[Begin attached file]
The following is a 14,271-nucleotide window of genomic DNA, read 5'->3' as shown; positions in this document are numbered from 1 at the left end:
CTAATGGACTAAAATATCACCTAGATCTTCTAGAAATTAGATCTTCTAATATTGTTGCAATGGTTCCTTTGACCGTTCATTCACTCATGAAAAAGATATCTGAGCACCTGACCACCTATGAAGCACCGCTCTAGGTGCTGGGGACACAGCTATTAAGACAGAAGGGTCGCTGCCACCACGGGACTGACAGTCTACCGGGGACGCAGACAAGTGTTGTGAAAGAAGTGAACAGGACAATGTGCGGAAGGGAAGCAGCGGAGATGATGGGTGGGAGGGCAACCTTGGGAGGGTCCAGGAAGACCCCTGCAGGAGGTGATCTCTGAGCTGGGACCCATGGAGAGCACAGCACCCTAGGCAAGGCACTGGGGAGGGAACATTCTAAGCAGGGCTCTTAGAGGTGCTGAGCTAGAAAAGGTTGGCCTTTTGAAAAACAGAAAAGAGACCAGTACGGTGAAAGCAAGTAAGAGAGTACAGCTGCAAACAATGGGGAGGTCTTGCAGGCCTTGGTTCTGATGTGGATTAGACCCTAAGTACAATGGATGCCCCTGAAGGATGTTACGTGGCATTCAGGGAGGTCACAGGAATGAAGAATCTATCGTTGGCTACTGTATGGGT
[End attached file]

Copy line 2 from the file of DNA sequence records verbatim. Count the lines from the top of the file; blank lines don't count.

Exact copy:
CTAATGGACTAAAATATCACCTAGATCTTCTAGAAATTAGATCTTCTAATATTGTTGCAATGGTTCCTTTGACCGTTCATTCACTCATGAAAAAGATATCTGAGCACCTGACCACCTATGAAGCACCGCTCTAGGTGCTGGGGACACAGCTATTAAGACAGAAGGGTCGCTGCCACCACGGGACTGACAGTCTACCGGGGACGCAGACAAGTGTTGTGAAAGAAGTGAACAGGACAATGTGCGGAAGGGAAGCAGCGGAGATGATGGGTGGGAGGGCAACCTTGGGAGGGTCCAGGAAGACCCCTGCAGGAGGTGATCTCTGAGCTGGGACCCATGGAGAGCACAGCACCCTAGGCAAGGCACTGGGGAGGGAACATTCTAAGCAGGGCTCTTAGAGGTGCTGAGCTAGAAAAGGTTGGCCTTTTGAAAAACAGAAAAGAGACCAGTACGGTGAAAGCAAGTAAGAGAGTACAGCTGCAAACAATGGGGAGGTCTTGCAGGCCTTGGTTCTGATGTGGATTAGACCCTAAGTACAATGGATGCCCCTGAAGGATGTTACGTGGCATTCAGGGAGGTCACAGGAATGAAGAATCTATCGTTGGCTACTGTATGGGT